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Three Students Named to ALL-USA Academic Teams

May 15, 2003
USA TODAY has named Thomas S. Wootton High School senior Nicki Lehrer to its ALL-USA High School Academic Team, one of 20 students from around the nation selected by a panel of judges on the basis of their academic achievements, leadership and activities, and how well they used their intellectual skills beyond the classroom.

Two other MCPS students were named to a second-level team of 20 students, Anatoly Pregel from Montgomery Blair High School, and Kevin Wei Gan, from Wootton High School. Twenty students were named to a third team and 51 students received honorable mention.

The three MCPS students are the only students in Maryland on the three ALL-USA teams, and no other school system in the country had as many as three students represented on the teams.

Featured in today’s edition of USA TODAY [Thursday, May 15], Lehrer will receive $2,500 and a trophy as a representative of all outstanding students. ALL-USA first team members were selected from 1,625 students nominated from schools nationwide.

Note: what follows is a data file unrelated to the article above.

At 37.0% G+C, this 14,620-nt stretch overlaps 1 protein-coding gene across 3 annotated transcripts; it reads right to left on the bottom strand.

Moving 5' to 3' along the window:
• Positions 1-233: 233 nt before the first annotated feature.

Lehrer, a top student at Wootton High School with a GPA of 4.0, plays classical guitar and has several CDs and appearances at the Kennedy Center Millennium Stage to her credit. She excels in science and was a regional representative on the Junior Engineering and Technical Society. She also has been awarded a patent for a book cover with handles. Among other activities, she has tutored learning disabled students and was a student advisor in designing a signature humanities program at her school. Lehrer will attend the Massachusetts Institute of Technology in the fall.

Preygel is a 4.0 GPA student in the Science, Math, Computer Science Magnet Program at Montgomery Blair High School. He placed third in the national Intel Science Talent Search for his research on quandle cocycle invariants, is a three-time Math Olympiad qualifier, and received 1600 on the SAT.

Gan has a 3.9 GPA at Wootton High School and also scored 1600 on the SAT. He placed second in the national Siemens Westinghouse Competition for his research on the superconductivity of lithium, which was published in Science magazine.

Among the first team winners are eight girls and 12 boys. There are four Presidential Scholars, two Eagle Scouts, seven Intel Science Talent Search finalists, and seven who were regional finalists or higher in the Siemens Westinghouse Competition in Math, Science and Technology.

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